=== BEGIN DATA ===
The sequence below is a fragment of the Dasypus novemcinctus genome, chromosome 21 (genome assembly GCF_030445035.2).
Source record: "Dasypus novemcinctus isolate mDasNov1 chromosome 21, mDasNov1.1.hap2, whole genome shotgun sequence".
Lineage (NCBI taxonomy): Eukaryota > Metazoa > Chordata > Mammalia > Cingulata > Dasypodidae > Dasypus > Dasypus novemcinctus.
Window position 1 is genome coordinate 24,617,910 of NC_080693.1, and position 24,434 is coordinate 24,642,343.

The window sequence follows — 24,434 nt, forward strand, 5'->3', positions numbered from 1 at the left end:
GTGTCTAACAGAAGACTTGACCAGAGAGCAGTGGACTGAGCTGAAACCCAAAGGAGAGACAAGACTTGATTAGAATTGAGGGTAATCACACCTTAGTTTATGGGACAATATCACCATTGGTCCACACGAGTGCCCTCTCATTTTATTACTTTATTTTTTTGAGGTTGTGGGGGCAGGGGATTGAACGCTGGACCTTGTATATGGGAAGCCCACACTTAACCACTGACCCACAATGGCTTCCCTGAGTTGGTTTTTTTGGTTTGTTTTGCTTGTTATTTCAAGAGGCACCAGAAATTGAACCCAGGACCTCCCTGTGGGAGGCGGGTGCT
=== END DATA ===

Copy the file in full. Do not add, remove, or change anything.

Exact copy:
The sequence below is a fragment of the Dasypus novemcinctus genome, chromosome 21 (genome assembly GCF_030445035.2).
Source record: "Dasypus novemcinctus isolate mDasNov1 chromosome 21, mDasNov1.1.hap2, whole genome shotgun sequence".
Lineage (NCBI taxonomy): Eukaryota > Metazoa > Chordata > Mammalia > Cingulata > Dasypodidae > Dasypus > Dasypus novemcinctus.
Window position 1 is genome coordinate 24,617,910 of NC_080693.1, and position 24,434 is coordinate 24,642,343.

The window sequence follows — 24,434 nt, forward strand, 5'->3', positions numbered from 1 at the left end:
GTGTCTAACAGAAGACTTGACCAGAGAGCAGTGGACTGAGCTGAAACCCAAAGGAGAGACAAGACTTGATTAGAATTGAGGGTAATCACACCTTAGTTTATGGGACAATATCACCATTGGTCCACACGAGTGCCCTCTCATTTTATTACTTTATTTTTTTGAGGTTGTGGGGGCAGGGGATTGAACGCTGGACCTTGTATATGGGAAGCCCACACTTAACCACTGACCCACAATGGCTTCCCTGAGTTGGTTTTTTTGGTTTGTTTTGCTTGTTATTTCAAGAGGCACCAGAAATTGAACCCAGGACCTCCCTGTGGGAGGCGGGTGCT